social media and narcissism

Opinion: Social Media and Narcissism

130611122111-largeWhat does it take to bring out even further that narcissist behaviour that occasionally surfaces within social and business interactions? By my reckoning, not much.

I have witnessed that when a certain group in society gains access to any social media, or online forums, or even reply sections online, that with very little encouragement, they quickly plunge headlong into some of the worst troll like and uncivilized behaviour.

The difference is, that they are not the usual trolls, as trolls hide their identity. The instances I refer to are those that happen with known groups. That the trolls are identifiable and are known to the readers. In fact their behaviour is as expected, it has become the norm, and sadly has been allowed to continue largely without challenge.

It is a serious issue and shame is that this behaviour is accepted in normal day-to-day discourse with these people. I have even heard others say that this is part of ‘robust’ debate.

I have had to disagree. This is not robust discourse. It is a form of aggravated assault through social media and these people need to understand that their narcissistic and unsociable attitudes and bullying should be addressed and modified.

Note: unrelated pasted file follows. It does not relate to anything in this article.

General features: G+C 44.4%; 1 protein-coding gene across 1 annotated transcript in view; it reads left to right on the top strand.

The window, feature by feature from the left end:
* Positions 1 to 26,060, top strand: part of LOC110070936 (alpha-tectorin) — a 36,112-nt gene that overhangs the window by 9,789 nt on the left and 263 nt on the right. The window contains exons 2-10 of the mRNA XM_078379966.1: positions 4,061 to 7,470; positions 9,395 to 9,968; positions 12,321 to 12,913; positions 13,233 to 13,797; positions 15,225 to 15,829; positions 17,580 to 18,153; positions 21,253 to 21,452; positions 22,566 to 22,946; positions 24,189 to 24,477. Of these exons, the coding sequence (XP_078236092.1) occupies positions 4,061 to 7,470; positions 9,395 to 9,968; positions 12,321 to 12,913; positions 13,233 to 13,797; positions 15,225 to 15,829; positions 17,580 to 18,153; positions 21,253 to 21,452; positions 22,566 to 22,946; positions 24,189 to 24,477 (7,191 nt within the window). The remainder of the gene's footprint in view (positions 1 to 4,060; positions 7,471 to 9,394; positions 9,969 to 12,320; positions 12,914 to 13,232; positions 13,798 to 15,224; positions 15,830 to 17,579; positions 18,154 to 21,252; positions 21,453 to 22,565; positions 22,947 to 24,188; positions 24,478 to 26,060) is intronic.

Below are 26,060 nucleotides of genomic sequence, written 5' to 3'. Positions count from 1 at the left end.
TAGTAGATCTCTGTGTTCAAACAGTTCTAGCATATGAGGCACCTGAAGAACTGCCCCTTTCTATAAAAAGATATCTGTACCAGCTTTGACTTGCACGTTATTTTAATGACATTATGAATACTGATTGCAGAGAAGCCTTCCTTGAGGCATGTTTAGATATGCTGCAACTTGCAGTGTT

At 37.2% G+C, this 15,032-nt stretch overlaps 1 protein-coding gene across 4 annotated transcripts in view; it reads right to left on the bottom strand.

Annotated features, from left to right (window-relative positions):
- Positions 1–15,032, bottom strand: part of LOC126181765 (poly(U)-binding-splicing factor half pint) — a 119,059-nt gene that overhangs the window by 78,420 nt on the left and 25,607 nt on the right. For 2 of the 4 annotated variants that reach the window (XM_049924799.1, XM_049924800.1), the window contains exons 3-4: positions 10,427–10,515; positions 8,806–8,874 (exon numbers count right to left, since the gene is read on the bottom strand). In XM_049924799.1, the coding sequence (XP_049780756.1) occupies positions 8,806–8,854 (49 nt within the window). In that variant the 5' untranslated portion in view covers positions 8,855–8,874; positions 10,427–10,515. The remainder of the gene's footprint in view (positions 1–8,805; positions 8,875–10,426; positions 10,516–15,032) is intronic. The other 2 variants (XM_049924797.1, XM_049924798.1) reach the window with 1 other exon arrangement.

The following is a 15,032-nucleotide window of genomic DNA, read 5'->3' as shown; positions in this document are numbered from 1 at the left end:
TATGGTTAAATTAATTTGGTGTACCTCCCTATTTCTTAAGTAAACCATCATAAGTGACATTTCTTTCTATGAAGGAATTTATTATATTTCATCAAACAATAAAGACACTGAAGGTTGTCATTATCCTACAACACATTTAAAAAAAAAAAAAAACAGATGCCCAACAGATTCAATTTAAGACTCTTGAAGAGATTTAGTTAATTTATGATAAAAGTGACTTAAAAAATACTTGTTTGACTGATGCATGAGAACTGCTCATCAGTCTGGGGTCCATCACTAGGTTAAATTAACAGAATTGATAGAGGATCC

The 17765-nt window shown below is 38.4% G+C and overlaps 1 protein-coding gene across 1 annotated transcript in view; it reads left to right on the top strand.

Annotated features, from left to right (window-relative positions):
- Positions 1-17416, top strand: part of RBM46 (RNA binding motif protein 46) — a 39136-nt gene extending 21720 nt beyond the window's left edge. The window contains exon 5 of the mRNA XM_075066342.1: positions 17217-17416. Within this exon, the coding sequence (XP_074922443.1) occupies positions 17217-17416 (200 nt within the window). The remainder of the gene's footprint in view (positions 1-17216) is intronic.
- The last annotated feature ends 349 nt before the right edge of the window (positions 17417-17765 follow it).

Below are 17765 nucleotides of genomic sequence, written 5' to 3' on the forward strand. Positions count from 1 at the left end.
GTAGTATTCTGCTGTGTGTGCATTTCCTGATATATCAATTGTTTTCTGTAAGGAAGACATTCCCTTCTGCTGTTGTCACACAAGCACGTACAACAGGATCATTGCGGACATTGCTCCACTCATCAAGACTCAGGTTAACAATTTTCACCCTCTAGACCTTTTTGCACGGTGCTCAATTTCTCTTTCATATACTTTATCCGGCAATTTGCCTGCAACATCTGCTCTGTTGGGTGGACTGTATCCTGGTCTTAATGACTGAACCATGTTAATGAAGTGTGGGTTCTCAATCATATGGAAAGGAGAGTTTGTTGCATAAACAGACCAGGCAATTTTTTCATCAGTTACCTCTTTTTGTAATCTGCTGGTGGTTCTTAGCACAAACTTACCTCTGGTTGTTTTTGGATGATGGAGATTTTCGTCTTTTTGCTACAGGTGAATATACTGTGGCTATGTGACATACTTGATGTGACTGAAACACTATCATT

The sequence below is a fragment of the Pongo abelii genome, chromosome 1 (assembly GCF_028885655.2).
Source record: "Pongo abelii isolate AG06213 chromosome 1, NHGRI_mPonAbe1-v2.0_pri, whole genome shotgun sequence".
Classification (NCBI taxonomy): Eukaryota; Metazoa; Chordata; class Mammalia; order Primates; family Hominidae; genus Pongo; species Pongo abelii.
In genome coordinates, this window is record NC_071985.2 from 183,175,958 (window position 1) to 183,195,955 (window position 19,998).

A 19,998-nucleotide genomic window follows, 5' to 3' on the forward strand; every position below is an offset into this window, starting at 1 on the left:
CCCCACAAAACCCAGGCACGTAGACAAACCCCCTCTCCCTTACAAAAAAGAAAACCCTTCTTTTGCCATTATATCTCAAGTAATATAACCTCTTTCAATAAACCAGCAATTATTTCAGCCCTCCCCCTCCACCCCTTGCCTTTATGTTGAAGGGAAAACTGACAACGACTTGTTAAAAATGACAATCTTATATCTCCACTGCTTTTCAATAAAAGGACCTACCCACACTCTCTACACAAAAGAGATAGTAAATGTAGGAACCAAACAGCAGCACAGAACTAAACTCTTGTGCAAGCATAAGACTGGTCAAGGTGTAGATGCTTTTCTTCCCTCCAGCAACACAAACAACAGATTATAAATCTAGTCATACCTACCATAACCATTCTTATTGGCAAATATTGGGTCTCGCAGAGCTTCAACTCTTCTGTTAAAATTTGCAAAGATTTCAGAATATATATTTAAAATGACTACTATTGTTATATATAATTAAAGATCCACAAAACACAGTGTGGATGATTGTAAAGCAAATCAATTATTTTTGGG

These are the people who previously have found the occasional opportunities to bully and to denigrate others. They now use the media to dominate. Unfortunately, given that their previous bad behaviour has been accepted as normal, of course they would see their otherwise unacceptable as their free speech. They really are naturals at letting their narcissism be their mode of operation. Their peers have allowed them to think that it is normal behaviour.

The most damming aspect about this is that others remain silent on this form of behaviour and the damage it does to others.

Research has been looking at this. It is still early days with this research, but it is worth monitoring any of the research as it happens.

This latest looked at Facebook, being a mirror, and Twitter, being a megaphone, as the researchers explored how social media reflected and amplified the growing levels of narcissism. I am not convinced that there is a growing level of narcissism. Rather I propose that the misuse of any of this media has allowed some not so well-balanced people amongst us to portray their worst parts of their personalities very forcefully and viciously, often at the cost of others’ health and wellbeing.

Here’s a link to one lot of the research online – click here.

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